Broderick cautions his opinion because it’s unclear how accurate the numbers are, but he noted that the numbers showed when a tweet gets stuck on the For You tab.
“That suggests to me that it’s like getting stuck in some weird automated system, but that’s all anecdotal, I’m not sure if that’s true,” he said.
Broderick’s thread explaining his hypothesis – or “Occam’s razor hypothesis” – received less than a thousand retweets but 1.3 million views.
This Insider reporter saw Broderick’s tweets about Marvel and his theory about the Twitter algorithm on the For You tab before Broderick followed him or interviewed him.
Virality is the problem
If Broderick found a solution to underperforming titles, it could benefit freelance writers like himself or content creators.
But he said his hypothesis only points to a problem with Musk’s new Twitter.
His overarching critique is that Twitter now appears to rely on a “primitive algorithm” that prioritizes engagement over sentiment. That’s partly why he said vanilla tweets like “the best movies you saw in 2021” or your favorite album won’t go viral.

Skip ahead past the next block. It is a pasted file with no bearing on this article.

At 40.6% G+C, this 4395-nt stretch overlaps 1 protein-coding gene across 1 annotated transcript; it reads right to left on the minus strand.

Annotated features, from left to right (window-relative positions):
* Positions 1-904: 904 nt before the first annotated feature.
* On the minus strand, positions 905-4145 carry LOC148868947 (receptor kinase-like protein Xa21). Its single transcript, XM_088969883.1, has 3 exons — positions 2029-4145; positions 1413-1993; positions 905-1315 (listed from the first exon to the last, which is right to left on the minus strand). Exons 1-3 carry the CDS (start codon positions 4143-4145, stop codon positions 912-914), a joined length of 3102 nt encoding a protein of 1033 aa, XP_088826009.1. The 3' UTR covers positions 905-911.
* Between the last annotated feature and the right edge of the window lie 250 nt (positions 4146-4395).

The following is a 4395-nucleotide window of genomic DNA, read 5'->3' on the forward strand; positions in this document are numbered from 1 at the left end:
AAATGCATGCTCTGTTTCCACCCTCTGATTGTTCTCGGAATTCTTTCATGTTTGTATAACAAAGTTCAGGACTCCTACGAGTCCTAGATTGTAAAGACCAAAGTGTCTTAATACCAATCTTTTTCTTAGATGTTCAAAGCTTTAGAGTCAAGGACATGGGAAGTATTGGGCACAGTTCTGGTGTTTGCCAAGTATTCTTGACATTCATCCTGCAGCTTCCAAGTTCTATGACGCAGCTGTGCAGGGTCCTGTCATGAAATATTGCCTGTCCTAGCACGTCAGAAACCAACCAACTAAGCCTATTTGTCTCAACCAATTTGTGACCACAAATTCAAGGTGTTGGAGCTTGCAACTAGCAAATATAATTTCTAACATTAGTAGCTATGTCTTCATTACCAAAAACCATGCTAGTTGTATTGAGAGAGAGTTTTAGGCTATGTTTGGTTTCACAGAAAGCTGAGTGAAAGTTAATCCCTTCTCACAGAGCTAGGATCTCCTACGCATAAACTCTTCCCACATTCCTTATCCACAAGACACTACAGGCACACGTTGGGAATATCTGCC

“You have to be a bit controversial,” he admitted. “And this is kind of true about viral content in any algorithmic environment, whether it’s YouTube, Facebook, Instagram. Things that are 100% happy, usually don’t go viral.”
Broderick believes this emphasis on engagement undermines what made Twitter so useful in the first place not just for journalists but for users who wanted to stay informed.
What set Twitter apart and made the platform useful was that users could open the app and see what was happening around the world, he said. “And until Elon Musk took it over, almost every innovation on the site was to make that experience more seamless.”
Broderick encourages the idea that others use his method to try to game Twitter’s algorithm and draw attention to the problem.
“Twitter could be better and hopefully if a lot of people mess with this algorithm it will be better but I don’t know,” he said.
Twitter and Musk immediately responded to a request for comment.